ARsens.size: Sample Size Calculator for the Power of the Anderson-Rubin...

Description Usage Arguments Value Author(s) References See Also Examples

View source: R/ARsens.r

Description

ARsens.size computes the minimum sample size required for achieving certain power of sensitivity analysis, which is based on an extension of Anderson-Rubin (1949) test and allows IV be possibly invalid within a certain range.

Usage

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ARsens.size(power, k, beta, gamma, Zadj_sq, sigmau, sigmav, rho, 
            alpha = 0.05, deltarange = deltarange, delta = NULL)

Arguments

power

The desired power over a constant.

k

Number of exogenous variables. =

beta

True causal effect minus null hypothesis causal effect.

gamma

Regression coefficient for effect of instruments on treatment.

Zadj_sq

Variance of instruments after regressed on the observed covariates.

sigmau

Standard deviation of potential outcome under control (structural error for y).

sigmav

Standard deviation of error from regressing treatment on instruments.

rho

Correlation between u (potential outcome under control) and v (error from regressing treatment on instruments).

alpha

Significance level.

deltarange

Range of sensitivity allowance. A numeric vector of length 2.

delta

True value of sensitivity parameter when calculating power. Usually take delta = 0 for the favorable situation or delta = NULL for unknown delta.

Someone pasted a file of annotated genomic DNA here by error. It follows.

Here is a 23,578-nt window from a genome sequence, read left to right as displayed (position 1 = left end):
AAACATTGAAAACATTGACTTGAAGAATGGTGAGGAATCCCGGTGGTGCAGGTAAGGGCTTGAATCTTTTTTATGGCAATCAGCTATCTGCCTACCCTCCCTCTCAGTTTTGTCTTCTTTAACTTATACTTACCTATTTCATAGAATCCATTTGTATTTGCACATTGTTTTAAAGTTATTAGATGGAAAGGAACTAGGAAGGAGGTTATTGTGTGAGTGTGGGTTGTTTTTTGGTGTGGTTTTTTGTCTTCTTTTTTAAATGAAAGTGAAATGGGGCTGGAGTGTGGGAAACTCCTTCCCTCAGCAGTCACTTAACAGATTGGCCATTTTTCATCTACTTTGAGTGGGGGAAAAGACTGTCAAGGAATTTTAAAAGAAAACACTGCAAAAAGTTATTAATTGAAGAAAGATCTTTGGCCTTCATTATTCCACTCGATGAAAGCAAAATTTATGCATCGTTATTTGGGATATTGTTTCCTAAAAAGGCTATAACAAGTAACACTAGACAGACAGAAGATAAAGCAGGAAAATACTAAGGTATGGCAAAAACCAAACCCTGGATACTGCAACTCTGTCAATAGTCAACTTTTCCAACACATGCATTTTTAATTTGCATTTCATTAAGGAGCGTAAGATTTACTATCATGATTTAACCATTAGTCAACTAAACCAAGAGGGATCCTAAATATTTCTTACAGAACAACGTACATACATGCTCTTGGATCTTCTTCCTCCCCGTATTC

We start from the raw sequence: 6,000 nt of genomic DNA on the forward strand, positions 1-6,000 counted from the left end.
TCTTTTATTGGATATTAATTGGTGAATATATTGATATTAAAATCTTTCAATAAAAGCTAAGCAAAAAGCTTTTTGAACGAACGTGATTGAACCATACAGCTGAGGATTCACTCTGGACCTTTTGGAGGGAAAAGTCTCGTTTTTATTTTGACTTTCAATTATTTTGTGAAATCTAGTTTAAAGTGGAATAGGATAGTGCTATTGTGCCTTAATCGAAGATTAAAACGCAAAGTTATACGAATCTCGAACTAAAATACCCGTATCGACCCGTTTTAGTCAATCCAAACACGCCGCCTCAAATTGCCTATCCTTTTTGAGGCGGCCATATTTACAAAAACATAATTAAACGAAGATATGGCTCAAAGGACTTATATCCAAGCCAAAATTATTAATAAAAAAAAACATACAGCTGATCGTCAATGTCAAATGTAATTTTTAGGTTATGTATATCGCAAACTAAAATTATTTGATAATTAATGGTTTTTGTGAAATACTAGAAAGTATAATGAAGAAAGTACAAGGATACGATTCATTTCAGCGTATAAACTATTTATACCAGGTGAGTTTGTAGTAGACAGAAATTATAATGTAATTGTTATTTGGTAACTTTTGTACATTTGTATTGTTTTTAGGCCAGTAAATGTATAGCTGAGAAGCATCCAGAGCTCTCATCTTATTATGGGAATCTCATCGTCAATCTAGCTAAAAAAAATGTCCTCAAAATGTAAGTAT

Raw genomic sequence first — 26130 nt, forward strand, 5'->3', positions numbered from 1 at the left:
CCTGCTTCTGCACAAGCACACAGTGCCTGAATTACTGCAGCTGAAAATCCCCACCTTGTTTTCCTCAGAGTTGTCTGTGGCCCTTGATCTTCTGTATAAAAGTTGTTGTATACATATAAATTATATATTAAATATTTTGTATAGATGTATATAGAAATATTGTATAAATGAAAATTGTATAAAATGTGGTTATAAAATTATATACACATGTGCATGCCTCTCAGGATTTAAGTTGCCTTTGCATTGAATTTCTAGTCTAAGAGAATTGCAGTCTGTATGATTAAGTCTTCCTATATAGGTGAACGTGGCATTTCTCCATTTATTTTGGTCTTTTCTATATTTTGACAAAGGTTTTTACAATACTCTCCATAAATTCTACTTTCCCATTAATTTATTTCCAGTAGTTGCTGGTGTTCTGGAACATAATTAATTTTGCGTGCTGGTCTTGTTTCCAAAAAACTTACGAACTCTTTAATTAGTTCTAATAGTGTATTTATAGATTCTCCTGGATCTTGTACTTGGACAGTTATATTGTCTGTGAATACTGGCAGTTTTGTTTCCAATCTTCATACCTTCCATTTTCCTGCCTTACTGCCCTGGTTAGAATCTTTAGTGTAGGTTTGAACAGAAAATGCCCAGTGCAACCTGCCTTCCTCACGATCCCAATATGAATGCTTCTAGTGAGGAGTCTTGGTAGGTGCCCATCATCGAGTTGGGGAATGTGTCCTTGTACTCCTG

Value

Minimum sample size required for achieving certain power of sensitivity analysis for the proposed study, which extends the Anderson-Rubin (1949) test with possibly invalid IV. The power formula is derived in Jiang, Small and Zhang (2015).

Author(s)

Yang Jiang, Hyunseung Kang, and Dylan Small

References

Anderson, T.W. and Rubin, H. (1949), Estimation of the parameters of a single equation in a complete system of stochastic equations, Annals of Mathematical Statistics, 20, 46-63.
Wang, X., Jiang, Y., Small, D. and Zhang, N (2017), Sensitivity analysis and power for instrumental variable studies, (under review of Biometrics).

See Also

See also ivmodel for details on the instrumental variables model.

Examples

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# Assume we performed a sensitivity analysis in a study with one 
# IV (l=1) and the only exogenous variable is the intercept (k=1). 
# We want to calculate the minimum sample size needed for this 
# sensitivity analysis to have an at least 0.8 power.

# Suppose the difference between the null hypothesis and true causal 
# effect is 1 (beta=1).
# The IV variance is .25 (Zadj_sq =.25).
# The standard deviation of potential outcome is 1(sigmau= 1). 
# The coefficient of regressing IV upon exposure is .5 (gamma= .5).
# The correlation between u and v is assumed to be .5 (rho=.5). 
# The standard deviation of first stage error is .4 (sigmav=.4). 
# The significance level for the study is alpha = .05.

# minimum sample size for sensitivity analysis under the favorable 
# situation, assuming the range of sensitivity allowance is (-0.1, 0.1)
ARsens.size(power=0.8, k=1, beta=1, gamma=.5, Zadj_sq=.25, sigmau=1, 
    sigmav=.4, rho=.5, alpha = 0.05, deltarange=c(-0.1, 0.1), delta=0)

# minimum sample size for sensitivity analysis with unknown delta, 
# assuming the range of sensitivity allowance is (-0.1, 0.1)
ARsens.size(power=0.8, k=1, beta=1, gamma=.5, Zadj_sq=.25, sigmau=1, 
    sigmav=.4, rho=.5, alpha = 0.05, deltarange=c(-0.1, 0.1))

ivmodel documentation built on Nov. 17, 2017, 4:09 a.m.